Variety being the spice of life, I had a spicy day. I reinstalled the left front fender on the 1923 touring. It had been off to have a broken bracket welded. I also wire brushed and painted some castle nuts. It's always good to have some on hand ready to use. I put some gas in the roadster and found that the leak wasn't from where the sedimant bulb screws in, but from the valve. So I drained the tank again, pulled the sediment bulb again, and worked on the valve. I'll let the sealant set overnight, then tomrrow I'll put some gas back in the tank and find out if I cured the drip. The grass has been threatening to get out of hand, so today I spent a couple of hours mowing. There's more of that to do tomorrow.


Monday, September 4, 2017

September is sunflower season.

At last I was able to unload the yard waste that's been piling up in the truch for several weeks.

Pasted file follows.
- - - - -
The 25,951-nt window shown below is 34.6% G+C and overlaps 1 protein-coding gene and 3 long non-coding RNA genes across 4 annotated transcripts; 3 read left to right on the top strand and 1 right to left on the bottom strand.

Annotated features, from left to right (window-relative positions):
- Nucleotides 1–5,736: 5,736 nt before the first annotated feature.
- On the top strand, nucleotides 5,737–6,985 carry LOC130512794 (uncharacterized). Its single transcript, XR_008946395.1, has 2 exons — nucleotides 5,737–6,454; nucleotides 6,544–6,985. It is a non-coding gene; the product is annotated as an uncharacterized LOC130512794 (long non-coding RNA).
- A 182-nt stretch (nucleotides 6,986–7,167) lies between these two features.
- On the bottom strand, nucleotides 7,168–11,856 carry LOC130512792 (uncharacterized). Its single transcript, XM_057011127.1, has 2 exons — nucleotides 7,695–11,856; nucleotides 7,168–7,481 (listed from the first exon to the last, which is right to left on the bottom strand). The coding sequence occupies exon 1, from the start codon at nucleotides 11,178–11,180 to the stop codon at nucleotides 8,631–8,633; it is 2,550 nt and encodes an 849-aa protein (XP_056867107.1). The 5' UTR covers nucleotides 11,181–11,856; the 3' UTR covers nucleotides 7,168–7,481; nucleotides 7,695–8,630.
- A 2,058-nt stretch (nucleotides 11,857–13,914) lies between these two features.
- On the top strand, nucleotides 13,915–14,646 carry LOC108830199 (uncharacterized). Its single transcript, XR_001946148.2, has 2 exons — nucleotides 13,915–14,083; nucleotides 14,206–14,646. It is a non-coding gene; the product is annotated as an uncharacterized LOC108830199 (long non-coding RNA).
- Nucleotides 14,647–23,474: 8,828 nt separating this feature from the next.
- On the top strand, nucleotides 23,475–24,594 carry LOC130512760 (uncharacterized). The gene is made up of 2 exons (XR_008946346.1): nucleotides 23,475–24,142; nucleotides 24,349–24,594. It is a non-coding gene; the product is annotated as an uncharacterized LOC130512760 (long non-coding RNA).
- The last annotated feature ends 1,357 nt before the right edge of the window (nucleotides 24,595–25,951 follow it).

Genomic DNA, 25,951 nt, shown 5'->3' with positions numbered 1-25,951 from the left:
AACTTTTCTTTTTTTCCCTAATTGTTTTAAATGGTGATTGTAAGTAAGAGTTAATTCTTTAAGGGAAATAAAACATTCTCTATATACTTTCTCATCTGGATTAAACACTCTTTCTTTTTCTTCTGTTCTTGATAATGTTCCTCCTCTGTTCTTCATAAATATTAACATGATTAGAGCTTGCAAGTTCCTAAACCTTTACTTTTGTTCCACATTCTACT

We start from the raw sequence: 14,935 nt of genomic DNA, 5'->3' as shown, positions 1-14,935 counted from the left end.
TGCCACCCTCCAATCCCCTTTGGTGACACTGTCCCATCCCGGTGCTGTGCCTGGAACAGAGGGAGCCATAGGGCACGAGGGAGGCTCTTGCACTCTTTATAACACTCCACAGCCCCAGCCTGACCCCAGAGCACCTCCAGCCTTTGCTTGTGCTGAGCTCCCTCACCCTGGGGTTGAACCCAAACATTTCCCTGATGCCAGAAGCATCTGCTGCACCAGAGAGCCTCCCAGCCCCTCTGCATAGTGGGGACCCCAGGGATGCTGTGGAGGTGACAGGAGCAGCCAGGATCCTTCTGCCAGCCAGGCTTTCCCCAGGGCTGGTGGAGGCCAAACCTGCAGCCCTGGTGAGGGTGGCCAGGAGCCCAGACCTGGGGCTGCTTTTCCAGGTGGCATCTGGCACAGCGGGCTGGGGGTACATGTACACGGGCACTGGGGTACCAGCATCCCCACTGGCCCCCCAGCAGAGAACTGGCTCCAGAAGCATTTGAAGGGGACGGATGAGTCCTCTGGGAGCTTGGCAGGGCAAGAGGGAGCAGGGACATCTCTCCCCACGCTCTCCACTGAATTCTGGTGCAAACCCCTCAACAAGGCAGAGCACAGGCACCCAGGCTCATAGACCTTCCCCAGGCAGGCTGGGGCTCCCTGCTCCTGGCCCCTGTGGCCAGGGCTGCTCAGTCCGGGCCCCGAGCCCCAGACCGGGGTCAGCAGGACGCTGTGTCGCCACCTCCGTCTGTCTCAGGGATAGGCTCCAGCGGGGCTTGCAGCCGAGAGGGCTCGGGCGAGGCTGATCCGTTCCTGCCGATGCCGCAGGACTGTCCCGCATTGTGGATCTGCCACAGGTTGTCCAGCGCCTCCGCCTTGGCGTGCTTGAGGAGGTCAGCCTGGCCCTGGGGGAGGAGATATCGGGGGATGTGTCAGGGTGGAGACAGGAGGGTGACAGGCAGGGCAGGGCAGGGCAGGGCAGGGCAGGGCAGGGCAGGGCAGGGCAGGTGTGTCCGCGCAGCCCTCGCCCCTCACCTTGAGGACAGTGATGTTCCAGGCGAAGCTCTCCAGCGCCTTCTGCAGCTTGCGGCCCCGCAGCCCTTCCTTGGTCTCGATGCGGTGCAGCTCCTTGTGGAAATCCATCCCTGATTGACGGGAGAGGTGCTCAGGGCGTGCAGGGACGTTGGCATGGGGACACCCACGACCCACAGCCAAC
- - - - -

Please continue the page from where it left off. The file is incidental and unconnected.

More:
My Labor Day labors began with pulling weeds along the road by the west field. If you just mow over them and leave the roots they grow back. With the weeds out of the way, I mowed along the road all the way to the west hedge. Amazingly, there wasn't much trash to pick up. I was happy to find that dry weather in August had made the road to the south brush pile usable, so I was able to unload the truck without getting stuck in mud. In the afternoon I went to town to have a leaking tire on the Camry fixed. It turned out that the damage was in the sidewall, not the tread, and I had to buy a new tire. I guess I need to stop driving sideways.


Tuesday, September 5, 2017

It was bill-paying day (trailer insurance, water, clinic) and a session with the Camry at a repair shop to deal with the AC blowing uncooled air. It turned out to be a defective compressor. They didn't have time to replace it today, so I'll go back next week. In the shop all I got done was stopping the roadster's sediment bulb leak and refining my accessory fuel shutoff to work more smoothly.